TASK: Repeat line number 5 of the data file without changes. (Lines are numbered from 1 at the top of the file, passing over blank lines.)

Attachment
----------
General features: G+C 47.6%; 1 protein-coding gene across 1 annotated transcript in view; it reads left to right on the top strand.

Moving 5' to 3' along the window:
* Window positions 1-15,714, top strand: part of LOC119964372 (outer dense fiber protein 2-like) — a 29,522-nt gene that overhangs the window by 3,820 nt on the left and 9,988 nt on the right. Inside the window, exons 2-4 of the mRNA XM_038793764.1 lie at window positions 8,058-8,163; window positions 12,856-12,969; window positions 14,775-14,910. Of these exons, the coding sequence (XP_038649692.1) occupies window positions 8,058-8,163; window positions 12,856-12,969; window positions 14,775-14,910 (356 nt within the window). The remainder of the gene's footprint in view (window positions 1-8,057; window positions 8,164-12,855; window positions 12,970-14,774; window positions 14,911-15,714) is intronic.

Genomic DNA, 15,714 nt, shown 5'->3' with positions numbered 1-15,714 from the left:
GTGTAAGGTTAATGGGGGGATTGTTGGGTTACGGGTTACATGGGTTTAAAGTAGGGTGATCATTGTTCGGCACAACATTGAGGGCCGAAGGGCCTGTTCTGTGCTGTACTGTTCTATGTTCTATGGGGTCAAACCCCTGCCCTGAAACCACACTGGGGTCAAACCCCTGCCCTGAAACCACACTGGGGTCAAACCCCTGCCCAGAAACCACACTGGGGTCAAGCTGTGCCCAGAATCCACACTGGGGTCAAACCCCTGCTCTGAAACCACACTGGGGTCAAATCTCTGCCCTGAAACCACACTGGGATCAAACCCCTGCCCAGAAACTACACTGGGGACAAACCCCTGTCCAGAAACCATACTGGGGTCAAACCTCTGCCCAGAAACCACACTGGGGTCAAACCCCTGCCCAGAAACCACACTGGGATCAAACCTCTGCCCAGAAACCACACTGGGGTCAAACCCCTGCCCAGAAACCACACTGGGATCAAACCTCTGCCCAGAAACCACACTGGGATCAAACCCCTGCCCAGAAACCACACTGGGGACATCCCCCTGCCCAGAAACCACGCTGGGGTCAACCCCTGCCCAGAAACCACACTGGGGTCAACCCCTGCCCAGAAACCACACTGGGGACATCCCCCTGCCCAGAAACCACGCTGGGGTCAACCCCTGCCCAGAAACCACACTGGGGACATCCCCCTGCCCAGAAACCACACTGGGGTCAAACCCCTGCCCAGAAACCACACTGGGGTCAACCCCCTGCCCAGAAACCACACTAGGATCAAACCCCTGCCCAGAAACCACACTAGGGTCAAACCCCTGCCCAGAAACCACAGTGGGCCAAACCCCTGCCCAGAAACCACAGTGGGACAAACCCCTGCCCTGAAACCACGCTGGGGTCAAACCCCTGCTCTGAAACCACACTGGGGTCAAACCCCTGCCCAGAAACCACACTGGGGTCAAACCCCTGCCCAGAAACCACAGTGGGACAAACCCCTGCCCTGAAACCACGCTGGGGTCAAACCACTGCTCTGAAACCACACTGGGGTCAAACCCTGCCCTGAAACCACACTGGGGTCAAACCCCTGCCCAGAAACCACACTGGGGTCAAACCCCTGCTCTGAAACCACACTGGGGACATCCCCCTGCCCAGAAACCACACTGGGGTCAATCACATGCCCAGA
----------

GTGTAAGGTTAATGGGGGGATTGTTGGGTTACGGGTTACATGGGTTTAAAGTAGGGTGATCATTGTTCGGCACAACATTGAGGGCCGAAGGGCCTGTTCTGTGCTGTACTGTTCTATGTTCTATGGGGTCAAACCCCTGCCCTGAAACCACACTGGGGTCAAACCCCTGCCCTGAAACCACACTGGGGTCAAACCCCTGCCCAGAAACCACACTGGGGTCAAGCTGTGCCCAGAATCCACACTGGGGTCAAACCCCTGCTCTGAAACCACACTGGGGTCAAATCTCTGCCCTGAAACCACACTGGGATCAAACCCCTGCCCAGAAACTACACTGGGGACAAACCCCTGTCCAGAAACCATACTGGGGTCAAACCTCTGCCCAGAAACCACACTGGGGTCAAACCCCTGCCCAGAAACCACACTGGGATCAAACCTCTGCCCAGAAACCACACTGGGGTCAAACCCCTGCCCAGAAACCACACTGGGATCAAACCTCTGCCCAGAAACCACACTGGGATCAAACCCCTGCCCAGAAACCACACTGGGGACATCCCCCTGCCCAGAAACCACGCTGGGGTCAACCCCTGCCCAGAAACCACACTGGGGTCAACCCCTGCCCAGAAACCACACTGGGGACATCCCCCTGCCCAGAAACCACGCTGGGGTCAACCCCTGCCCAGAAACCACACTGGGGACATCCCCCTGCCCAGAAACCACACTGGGGTCAAACCCCTGCCCAGAAACCACACTGGGGTCAACCCCCTGCCCAGAAACCACACTAGGATCAAACCCCTGCCCAGAAACCACACTAGGGTCAAACCCCTGCCCAGAAACCACAGTGGGCCAAACCCCTGCCCAGAAACCACAGTGGGACAAACCCCTGCCCTGAAACCACGCTGGGGTCAAACCCCTGCTCTGAAACCACACTGGGGTCAAACCCCTGCCCAGAAACCACACTGGGGTCAAACCCCTGCCCAGAAACCACAGTGGGACAAACCCCTGCCCTGAAACCACGCTGGGGTCAAACCACTGCTCTGAAACCACACTGGGGTCAAACCCTGCCCTGAAACCACACTGGGGTCAAACCCCTGCCCAGAAACCACACTGGGGTCAAACCCCTGCTCTGAAACCACACTGGGGACATCCCCCTGCCCAGAAACCACACTGGGGTCAATCACATGCCCAGA